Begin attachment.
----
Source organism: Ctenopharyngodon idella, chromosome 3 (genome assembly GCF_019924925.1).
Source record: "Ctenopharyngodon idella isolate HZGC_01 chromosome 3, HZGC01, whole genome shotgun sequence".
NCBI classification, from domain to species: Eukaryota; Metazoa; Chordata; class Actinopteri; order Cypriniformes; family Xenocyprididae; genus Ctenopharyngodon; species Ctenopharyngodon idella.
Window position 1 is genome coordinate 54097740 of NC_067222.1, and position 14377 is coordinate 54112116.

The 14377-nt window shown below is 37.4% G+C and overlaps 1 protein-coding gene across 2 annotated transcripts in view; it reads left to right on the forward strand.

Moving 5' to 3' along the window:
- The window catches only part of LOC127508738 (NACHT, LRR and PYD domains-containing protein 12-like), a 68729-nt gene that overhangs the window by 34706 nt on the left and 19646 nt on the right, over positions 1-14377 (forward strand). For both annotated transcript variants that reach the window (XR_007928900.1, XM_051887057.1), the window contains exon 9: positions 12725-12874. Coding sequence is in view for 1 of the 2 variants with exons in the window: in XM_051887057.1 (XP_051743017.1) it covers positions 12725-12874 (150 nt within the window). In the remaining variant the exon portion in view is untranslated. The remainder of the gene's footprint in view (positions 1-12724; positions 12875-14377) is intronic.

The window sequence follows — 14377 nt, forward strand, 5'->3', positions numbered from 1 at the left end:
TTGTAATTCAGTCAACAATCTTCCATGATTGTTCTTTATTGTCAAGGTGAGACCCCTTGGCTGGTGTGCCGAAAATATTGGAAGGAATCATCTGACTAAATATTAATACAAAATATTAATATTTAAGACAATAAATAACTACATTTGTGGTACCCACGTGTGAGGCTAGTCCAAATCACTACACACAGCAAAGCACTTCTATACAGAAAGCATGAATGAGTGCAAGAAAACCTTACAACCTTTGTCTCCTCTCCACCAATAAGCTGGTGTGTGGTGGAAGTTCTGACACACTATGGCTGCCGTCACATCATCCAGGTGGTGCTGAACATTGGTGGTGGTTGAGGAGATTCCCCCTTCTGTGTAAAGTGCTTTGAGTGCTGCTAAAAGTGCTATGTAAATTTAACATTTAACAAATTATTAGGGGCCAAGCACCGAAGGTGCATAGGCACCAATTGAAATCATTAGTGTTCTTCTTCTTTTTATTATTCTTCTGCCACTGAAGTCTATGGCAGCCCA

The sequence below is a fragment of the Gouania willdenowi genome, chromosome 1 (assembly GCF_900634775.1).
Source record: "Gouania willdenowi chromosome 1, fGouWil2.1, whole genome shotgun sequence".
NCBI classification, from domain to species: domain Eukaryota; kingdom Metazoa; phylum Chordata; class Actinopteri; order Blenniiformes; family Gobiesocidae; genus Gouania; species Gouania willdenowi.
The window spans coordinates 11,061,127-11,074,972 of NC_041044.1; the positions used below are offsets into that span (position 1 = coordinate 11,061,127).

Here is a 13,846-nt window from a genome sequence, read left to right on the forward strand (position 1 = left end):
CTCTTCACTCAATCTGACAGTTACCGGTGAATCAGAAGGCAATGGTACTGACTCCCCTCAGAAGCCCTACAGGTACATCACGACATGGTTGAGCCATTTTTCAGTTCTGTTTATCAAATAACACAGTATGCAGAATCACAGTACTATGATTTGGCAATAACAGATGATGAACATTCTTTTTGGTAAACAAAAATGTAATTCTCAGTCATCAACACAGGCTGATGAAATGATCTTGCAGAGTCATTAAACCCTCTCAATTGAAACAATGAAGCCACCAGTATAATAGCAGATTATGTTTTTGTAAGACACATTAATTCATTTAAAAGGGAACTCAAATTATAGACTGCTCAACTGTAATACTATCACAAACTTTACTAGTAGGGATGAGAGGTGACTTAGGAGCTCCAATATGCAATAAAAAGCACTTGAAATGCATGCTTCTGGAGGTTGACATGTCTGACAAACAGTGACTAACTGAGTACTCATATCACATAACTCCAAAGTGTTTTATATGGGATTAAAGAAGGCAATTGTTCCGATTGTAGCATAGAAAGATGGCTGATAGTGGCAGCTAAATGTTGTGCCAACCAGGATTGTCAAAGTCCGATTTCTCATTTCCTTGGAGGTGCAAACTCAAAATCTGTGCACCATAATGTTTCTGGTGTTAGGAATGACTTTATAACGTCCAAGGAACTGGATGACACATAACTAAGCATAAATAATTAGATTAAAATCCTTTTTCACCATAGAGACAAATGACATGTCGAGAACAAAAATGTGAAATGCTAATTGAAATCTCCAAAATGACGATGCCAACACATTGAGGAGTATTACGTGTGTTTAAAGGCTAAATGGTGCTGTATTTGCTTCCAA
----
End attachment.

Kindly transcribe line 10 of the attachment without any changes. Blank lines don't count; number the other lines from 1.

The sequence below is a fragment of the Gouania willdenowi genome, chromosome 1 (assembly GCF_900634775.1).